Knowing your way around an income statement will help you considerably when researching stocks. You will be able to determine the earnings power of the company and figure out the key drivers of the results. It is also important to analyze margins, because they may provide hints about the competitive position of the company. One of the key margin metrics is gross margin percent, but for some companies, especially those with high inventory carrying costs, adjusted gross margin percent may be a more useful figure.
Gross margin is the income the company makes on the sale of a good or service after subtracting only the direct costs of labor and materials for the inventory. Other expenses, such as research and development, marketing, interest, selling, general and administrative (SG&A), are not included in the calculation. If the company sold a widget during the year for $100 and it cost $60 to make the widget and the company paid the CEO $20, the gross margin would be just $40.
Gross Margin Percent
Gross margin percent is the key number to consider to detect trends in a company's results. Gross margin percent is gross margin divided by sales revenue. It reveals two key pieces of information: the company's pricing power and cost pressures. If gross margin percent is contracting, the market may be getting more competitive and/or the cost pressures are beginning to pick up. All else being equal, you want gross margin percent as high as possible and trending higher. That leave more income for the shareholders.
Adjusted Gross Margin Percent
For companies that have a lot of inventory or high inventory costs, the adjusted gross margin percent is a more representative metric, because inventory carrying costs are not accounted for in inventory. Carrying costs would be inventory insurance and all other costs associated with storing the inventory. Once an analyst adds carrying costs to the inventory costs and subtracts that figure from sales revenue, the adjusted gross margin percent may dip significantly. This provides a more accurate calculation of the profitability of the company's products.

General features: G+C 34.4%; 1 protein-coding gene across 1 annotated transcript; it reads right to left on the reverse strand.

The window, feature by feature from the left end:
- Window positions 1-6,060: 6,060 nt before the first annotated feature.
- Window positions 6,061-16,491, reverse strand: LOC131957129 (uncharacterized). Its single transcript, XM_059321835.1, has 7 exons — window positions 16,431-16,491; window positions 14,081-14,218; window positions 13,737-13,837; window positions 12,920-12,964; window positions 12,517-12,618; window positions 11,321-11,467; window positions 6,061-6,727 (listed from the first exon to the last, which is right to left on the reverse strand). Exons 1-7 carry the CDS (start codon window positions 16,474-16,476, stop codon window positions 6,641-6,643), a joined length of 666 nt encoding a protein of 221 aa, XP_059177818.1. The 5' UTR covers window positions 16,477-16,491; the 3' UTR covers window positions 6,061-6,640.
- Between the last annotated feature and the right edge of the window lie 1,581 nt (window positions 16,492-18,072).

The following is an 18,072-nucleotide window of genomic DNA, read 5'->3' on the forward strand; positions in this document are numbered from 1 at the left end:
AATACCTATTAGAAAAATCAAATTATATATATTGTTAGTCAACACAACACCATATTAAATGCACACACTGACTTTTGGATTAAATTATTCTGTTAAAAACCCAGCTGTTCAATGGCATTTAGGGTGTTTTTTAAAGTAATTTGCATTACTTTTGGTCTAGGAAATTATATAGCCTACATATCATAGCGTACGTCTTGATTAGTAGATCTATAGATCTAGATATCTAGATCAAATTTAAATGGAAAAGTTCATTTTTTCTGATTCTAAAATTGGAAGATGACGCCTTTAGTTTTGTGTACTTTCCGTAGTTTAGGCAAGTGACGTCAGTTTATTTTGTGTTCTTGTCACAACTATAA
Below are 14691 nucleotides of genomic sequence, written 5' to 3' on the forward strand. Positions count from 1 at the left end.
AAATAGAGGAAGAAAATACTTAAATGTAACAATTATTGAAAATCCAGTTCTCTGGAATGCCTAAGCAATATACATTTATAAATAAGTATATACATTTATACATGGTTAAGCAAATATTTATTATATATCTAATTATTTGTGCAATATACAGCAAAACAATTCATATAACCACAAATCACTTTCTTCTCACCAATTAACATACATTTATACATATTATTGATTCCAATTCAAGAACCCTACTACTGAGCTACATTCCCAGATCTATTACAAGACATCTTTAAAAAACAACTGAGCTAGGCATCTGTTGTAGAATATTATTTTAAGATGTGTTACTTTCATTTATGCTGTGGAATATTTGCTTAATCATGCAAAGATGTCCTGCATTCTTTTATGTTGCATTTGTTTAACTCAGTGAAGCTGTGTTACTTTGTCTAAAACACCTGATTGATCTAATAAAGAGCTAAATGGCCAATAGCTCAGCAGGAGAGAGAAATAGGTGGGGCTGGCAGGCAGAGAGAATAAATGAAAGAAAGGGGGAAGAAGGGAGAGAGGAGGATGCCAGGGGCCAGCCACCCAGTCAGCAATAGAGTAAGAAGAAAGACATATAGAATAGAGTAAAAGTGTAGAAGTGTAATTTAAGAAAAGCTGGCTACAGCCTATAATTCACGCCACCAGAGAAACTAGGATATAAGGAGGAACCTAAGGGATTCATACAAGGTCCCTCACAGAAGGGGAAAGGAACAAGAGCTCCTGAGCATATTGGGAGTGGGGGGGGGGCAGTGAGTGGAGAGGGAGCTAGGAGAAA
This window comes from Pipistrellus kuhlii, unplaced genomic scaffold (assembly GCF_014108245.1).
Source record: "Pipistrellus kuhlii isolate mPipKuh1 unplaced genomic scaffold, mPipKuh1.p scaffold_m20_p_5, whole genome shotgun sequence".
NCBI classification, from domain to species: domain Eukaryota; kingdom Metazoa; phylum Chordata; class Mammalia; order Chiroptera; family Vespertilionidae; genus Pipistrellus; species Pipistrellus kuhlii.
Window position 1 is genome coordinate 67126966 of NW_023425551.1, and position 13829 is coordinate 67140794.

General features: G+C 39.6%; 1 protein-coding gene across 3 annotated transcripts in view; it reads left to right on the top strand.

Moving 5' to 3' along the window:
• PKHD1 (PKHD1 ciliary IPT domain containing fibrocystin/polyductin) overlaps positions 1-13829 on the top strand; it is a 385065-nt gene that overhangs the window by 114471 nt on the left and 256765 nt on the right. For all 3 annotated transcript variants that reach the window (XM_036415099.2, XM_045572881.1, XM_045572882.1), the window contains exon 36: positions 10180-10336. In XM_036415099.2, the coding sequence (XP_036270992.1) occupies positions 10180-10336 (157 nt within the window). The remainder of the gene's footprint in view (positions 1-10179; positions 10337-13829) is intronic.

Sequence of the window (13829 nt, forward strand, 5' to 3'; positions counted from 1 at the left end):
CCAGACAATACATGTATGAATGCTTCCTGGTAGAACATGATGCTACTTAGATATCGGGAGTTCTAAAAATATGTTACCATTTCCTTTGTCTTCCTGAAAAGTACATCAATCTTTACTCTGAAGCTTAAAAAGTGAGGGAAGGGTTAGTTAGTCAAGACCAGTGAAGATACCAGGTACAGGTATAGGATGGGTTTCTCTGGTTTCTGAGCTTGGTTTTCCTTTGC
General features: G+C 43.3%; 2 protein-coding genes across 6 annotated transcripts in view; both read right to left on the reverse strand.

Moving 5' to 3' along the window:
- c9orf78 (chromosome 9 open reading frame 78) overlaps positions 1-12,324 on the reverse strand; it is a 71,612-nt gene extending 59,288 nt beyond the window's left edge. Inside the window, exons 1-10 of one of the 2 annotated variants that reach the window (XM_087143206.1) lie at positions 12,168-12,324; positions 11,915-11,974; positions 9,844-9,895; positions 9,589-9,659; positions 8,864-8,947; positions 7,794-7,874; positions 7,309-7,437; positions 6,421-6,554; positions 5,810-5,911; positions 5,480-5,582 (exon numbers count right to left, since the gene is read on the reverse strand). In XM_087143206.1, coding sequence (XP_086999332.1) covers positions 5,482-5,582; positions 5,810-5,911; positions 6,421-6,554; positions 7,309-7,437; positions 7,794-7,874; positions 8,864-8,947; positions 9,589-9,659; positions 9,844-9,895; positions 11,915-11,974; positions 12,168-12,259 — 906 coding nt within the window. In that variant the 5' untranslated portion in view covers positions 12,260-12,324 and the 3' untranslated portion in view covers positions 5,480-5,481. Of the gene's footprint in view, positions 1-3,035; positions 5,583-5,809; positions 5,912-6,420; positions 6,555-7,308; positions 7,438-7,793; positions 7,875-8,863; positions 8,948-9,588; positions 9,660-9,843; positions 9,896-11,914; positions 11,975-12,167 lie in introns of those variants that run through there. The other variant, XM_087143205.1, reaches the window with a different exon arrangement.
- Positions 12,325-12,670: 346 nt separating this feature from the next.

Other Analytical Tools
An analyst has a number of tools in the toolbox that he can use. Other useful tools include valuation tools such as price per earnings, price per sales, price per cash flow, return on assets and other ratios that measure the price of a share relative to the firm's earnings. Combining those tools with gross margin percent and adjusted gross margin percent will give you a better overall picture of the investment opportunity. Also, you should compare the gross margin percent and adjusted gross margin percent from year to year to determine the trend of the company -- that is, whether its gross and adjusted margin percent seem to be increasing or decreasing.
Alex Shadunsky has a bachelor's degree in finance and is pursuing a Master of Business Administration from Indiana University. He has worked at Briefing.com as a junior equity analyst specializing in health-care stocks.